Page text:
An Auto-Immune Problem

June has been a mad month.  I’ve been frantically trying to juggle the balls of life.  With the slightest hint of summer rays and improved health, I’ve been filling my diary with activities and making memories.  However the lovely NHS has also been filling my diary with weekly hospital visits and doctors appointments.  For the past month, my routine has been a full day activity (fun or hospital) followed by two days recovery… then a full days activity followed by two days recovery.  It has been exhausting, and I’ve begun to look at my calendar with dread, desperately searching for the end of the manic-ness.  Therefore when an appointment came through for me to return to the Brompton to see Professor Wells about my steroids, I wasn’t too impressed!  I’d only seen his colleague a few weeks ago, so tried desperately to cancel or postpone it, but without luck.  However it turned out to be a really interested meeting.

Phil was pretty hospital-ed out with all of our visits recently, so didn’t want to take time off again for what we thought would be a pointless meeting.  My Dad normally takes me to any appointments in Oxfordshire that are tricky for Phil, however the journey to London is too far for him from his home town.  Therefore for the first time ever I was stuck how to get to the Brompton, as I’m not well enough to drive or use public transport.  However, the wonderful NHS came to the rescue again, they can provide ambulance cars for this exact situation.  The criteria to be eligible is quite strict, essentially I passed as I use oxygen and have reduced mobility.  They originally wanted to send me in a full on ambulance, with two crew members!  That seemed like a ridiculous waste of resources, so they agreed to let me go in an ambulance car if I brought my own oxygen from home and was happy to administer it myself!  My driver was a lovely retired gentleman, who volunteers every day to drive people around the county on behalf of the ambulance service.  What a kind guy.  After dropping me off, he then waited in the ambulance area, chatting to the other crews whilst I was in my appointment, before driving me home.  It was brilliant, as I was so exhausted and feeling very poorly, but could completely relax knowing there was someone looking after me, who would get me home even if I was ill.  It is a valuable service, another demonstration of how many cogs make the NHS work.  And another example of why we have an amazing health service.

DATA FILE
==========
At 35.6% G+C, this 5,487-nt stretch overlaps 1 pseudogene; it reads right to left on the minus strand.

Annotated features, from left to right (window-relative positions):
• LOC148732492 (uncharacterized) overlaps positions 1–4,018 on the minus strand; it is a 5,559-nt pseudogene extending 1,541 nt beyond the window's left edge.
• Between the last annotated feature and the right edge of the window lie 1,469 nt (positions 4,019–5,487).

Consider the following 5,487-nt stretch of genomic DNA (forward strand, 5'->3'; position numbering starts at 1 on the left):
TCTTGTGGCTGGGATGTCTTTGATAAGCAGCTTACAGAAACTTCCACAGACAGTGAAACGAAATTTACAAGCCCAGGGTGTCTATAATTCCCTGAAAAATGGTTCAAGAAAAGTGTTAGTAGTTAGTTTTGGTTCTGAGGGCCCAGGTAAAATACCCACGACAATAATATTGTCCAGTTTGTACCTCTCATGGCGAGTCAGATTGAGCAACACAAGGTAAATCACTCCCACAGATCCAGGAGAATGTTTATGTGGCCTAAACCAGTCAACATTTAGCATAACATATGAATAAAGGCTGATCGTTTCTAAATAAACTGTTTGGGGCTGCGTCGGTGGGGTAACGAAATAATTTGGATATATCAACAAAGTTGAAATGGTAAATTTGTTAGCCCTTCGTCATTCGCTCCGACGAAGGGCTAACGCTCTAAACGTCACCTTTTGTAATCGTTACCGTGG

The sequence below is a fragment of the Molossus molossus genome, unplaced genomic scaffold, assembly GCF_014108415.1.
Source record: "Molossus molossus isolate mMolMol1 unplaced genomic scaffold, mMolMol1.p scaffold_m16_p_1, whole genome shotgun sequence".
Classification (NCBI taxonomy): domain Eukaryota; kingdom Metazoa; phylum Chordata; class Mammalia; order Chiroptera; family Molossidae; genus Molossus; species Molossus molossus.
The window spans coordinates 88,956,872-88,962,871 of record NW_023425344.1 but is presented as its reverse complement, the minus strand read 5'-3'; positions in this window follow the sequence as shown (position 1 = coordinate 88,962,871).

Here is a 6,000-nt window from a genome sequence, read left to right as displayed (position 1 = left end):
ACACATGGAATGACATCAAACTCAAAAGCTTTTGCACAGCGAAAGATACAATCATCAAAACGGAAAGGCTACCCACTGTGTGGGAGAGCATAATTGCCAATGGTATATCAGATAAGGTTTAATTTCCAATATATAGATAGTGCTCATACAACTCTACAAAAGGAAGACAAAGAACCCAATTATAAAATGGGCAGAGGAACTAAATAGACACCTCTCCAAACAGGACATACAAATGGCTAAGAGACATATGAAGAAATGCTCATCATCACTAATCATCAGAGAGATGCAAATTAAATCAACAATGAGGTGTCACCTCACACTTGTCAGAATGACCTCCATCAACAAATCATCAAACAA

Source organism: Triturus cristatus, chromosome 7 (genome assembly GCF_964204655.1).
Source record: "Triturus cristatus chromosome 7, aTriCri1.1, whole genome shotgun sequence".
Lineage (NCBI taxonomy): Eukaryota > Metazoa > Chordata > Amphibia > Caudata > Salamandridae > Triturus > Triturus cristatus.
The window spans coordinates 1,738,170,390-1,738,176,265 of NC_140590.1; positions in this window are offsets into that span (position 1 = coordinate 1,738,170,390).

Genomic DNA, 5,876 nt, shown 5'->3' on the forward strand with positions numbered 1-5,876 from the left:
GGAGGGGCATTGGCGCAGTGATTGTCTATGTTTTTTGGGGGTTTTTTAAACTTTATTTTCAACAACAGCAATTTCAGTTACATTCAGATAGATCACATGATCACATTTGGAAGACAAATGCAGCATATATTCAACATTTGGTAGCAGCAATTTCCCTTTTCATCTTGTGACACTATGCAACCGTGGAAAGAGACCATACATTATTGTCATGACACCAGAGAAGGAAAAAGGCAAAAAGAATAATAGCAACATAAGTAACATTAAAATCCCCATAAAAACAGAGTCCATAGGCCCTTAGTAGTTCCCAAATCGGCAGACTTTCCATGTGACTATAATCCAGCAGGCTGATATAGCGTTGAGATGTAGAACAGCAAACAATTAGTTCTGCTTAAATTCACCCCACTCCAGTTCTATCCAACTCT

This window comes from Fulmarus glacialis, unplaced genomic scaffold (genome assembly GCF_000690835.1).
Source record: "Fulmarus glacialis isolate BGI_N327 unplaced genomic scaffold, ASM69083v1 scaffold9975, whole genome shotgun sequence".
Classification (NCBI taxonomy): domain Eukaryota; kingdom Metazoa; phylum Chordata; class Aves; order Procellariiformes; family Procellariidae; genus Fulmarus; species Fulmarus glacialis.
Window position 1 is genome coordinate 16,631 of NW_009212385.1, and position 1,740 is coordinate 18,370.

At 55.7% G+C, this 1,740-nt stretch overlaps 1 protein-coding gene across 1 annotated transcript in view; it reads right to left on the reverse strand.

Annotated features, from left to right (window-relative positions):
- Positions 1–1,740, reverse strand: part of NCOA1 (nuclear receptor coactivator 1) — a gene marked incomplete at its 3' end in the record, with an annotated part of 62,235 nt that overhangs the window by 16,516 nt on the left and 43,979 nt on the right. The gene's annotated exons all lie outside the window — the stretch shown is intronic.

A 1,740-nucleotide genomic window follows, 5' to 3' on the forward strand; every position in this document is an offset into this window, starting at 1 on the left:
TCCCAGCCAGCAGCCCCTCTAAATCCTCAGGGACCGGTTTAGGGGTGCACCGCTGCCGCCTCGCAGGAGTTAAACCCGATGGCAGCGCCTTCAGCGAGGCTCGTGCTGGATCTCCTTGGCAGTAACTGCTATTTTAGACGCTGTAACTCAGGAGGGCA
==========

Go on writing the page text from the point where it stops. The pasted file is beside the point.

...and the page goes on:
I was pretty exhausted and breathless before I’d even got there.  I’d spent the evening before the appointment waving my hands along to Elton John, and had gone to bed pretty late.  Therefore I was really not happy with my first task: do the six minute walk test again.. but without oxygen!!  I’d been dreading this, knowing how ill walking used to make me feel before I started using oxygen.  In fact I had disputed the reasoning of this a fair few times with the nurse in the lead up to the appointment!  But it turns out the doctor knows best, and there was a reason for making me do this test!  As amazingly, despite feeling poorly, I managed 190m!  And amazingly my oxygen saturations only fell to 90%!  Gobsmacked!

The ‘pointless meeting’ with Professor Wells, turned out to be incredibly interesting!  Instead of a quick meeting, it turned in to two long joint discussions with both him and his respiratory colleague, and my two PH doctors.  It turns out that I am incredibly lucky, as Professor Wells is a world leader in auto immune diseases of the lungs… and apparently that is what I have as well!  I was convinced that the steroids had not helped my lungs.  However, back in February, prior to going on them, my oxygen saturations were falling to the 80s walking across the room, and the 70s walking up stairs.  Back in February I would not have been able to walk for six minutes without oxygen.  However amazingly, even though I was feeling poorly, my lungs were able to maintain my sats at a reasonable level for a short time if I walked slowly.  Professor Wells believes I am having an auto-immune reaction to the PVOD in my lungs, this is causing extra heat around the blood vessels which is making it even harder for me to breathe.  Therefore by giving me steroids, it has helped reduce the immune reaction, and so helped improve my breathing slightly.  So incredibly the steroids have improved the lungs functioning a little- a complete surprise as I wasn’t expecting anything to be able to help them.  However this does mean that I now have a third condition to add to my list!  I remember back in March, they were narrowing down the conditions, and were deciding between PVOD and an auto-immune problem- now it appears I have both of those problems.. getting ill in style!!  At the end of the meeting, for the first time ever, all of the doctors were convinced that they have now solved it all.  They think they can explain all of my problems and symptoms for the past three years with those three conditions: Pulmonary Hypertension, Pulmonary Veno-Occlusive Disease and an Auto-Immune Disregulation.  For the first time ever, they think they have got to the bottom of everything.  Relief.  Answers stop you feeling like you’re going mad, making up symptoms, being lazy for not getting better.  Answers stop you worrying, stop you hypothesising, stop you stressing about what they’re missing.  Relief.